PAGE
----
|Tabarka Snow Forest Road by Rotalimus, CC BY-SA 4.0|
Slower is better. If the road is very bad, go to an empty parking lot or side street where you won’t hit anything, bring the car up to a safe (and legal) speed, and hit the brakes to see how far you slide. If the car slides, the Automatic Braking System may kick in. This is very useful, especially if the car happens to be sliding straight forward. If the car is sliding sideways, I have found gently pressing the gas to get the tires slowly rolling provides better traction in some conditions. But, brakes are the best basic way to stop the skid, so that’s the best way to go in general.
With rear-wheel drives especially, the nose follows the tail for a skid. Turning slightly in the direction the tail is going can help keep the vehicle safe.
Everything slides. Please be careful and leave plenty of space.
It is best to assume that all the other drivers are crazy southerners who have never seen snow. Stay away from them. In good weather, a large vehicle going about 50 miles an hour on clear roads can take 15 to 30 seconds or more to make a complete stop, once the driver hits the brakes. A fully loaded tractor trailer can take half a mile or more to stop, in good conditions. Stay far away from them.
|Studless Tire 2, by Lombroso, Public domain|
The more tread, the better for winter driving. To test your tread depth, take a U.S. penny, and stick it into the groves of your tire, with Lincoln’s head upside down. If the hair on the top of Lincoln’s head is visible from eye level with the top of the tire, the tread is low. If his entire head is visible, the tread is at or under 2/32 of an inch, and needs to be replaced. Auto parts stores sell tire tread depth gauges, for those who want a more precise measurement. Check a couple spots, because tires don’t always wear evenly. If the tire mesh is visible, the car is majorly hazardous to drive, and the tires need to be replaced immediately or sooner. Also check for cracks or wear along the sidewalls.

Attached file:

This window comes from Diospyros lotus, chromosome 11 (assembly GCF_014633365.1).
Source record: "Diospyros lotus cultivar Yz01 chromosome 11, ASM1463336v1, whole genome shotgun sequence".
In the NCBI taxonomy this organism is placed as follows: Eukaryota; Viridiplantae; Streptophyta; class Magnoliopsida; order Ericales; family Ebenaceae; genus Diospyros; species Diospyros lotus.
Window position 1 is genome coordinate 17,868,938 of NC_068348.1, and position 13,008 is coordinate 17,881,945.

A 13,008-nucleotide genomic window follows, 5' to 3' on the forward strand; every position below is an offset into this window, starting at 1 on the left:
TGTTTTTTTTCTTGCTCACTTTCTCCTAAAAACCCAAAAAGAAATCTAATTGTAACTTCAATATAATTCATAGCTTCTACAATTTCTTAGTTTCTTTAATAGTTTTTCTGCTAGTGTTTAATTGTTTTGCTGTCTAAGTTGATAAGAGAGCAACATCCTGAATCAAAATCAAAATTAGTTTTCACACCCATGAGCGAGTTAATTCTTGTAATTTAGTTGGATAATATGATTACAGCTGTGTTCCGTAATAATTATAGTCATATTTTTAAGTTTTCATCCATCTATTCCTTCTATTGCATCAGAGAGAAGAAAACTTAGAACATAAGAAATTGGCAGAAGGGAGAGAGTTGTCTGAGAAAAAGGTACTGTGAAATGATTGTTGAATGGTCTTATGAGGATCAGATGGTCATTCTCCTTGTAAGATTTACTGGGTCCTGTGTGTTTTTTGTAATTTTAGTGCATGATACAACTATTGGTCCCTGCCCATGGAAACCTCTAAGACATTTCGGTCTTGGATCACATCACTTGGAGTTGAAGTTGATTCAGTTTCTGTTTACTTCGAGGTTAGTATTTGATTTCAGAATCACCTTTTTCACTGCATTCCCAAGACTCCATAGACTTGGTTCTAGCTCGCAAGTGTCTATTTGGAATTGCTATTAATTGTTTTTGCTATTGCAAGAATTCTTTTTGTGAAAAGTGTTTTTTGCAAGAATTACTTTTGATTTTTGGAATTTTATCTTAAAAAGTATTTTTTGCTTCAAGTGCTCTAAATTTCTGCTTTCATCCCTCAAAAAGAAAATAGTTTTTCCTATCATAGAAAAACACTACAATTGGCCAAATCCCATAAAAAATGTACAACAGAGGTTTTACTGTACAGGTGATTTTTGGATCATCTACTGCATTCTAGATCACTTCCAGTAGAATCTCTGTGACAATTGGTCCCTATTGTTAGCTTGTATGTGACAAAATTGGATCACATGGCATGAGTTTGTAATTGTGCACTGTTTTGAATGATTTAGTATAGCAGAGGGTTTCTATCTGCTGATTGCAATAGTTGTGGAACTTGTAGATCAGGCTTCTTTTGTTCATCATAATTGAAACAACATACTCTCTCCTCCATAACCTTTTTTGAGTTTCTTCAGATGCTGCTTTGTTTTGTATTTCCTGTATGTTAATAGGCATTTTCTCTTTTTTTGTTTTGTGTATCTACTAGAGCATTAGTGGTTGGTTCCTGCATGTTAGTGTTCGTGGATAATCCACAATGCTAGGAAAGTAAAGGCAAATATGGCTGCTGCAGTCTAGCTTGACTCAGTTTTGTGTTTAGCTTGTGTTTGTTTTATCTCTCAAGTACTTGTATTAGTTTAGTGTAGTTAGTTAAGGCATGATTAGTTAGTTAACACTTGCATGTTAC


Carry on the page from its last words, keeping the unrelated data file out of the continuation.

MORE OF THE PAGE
At least one for each back wheel. These are available at most hardware stores, and come in 40 to 60lb bags. (Most stores will load them into your car for you if you ask). Sand bags massively improve the handling on a rear wheel drive, and are nice to have on a front wheel drive. The weight improves traction.
|Stuck in snow by Andreas Tille, CC BY-SA 4.0|
When the car gets stuck.
Sand or cat litter under the drive wheels can help. Shovel away the excess snow, then put sand as far under the drive tires as possible. Rock the vehicle back and forth. If other adults are present, having someone push the car from behind may help. Ask your passengers to bounce up and down together as you rock it back and forth. Once the car starts to pull free, keep driving slow and steady. Do not stop. Do not stop until the car is safely on the road, or up the closest hill.
Any solution that involves boiling water should be vetoed immediately.
Putting boiling water on an icy or cold windshield will cause it to shatter. It’s designed to withstand impacts, not temperature shocks. It’s not cookware.
While boiling water can melt the snow under your tires, it can also freeze into ice. If the ground is frozen, it’s going to be hard for the water to seep away. So, boiling water leads to ice puddles. If there is a significant amount of snow, a shovel will help more than melting anything.
Please comment with your own best advice or stories from winter driving!
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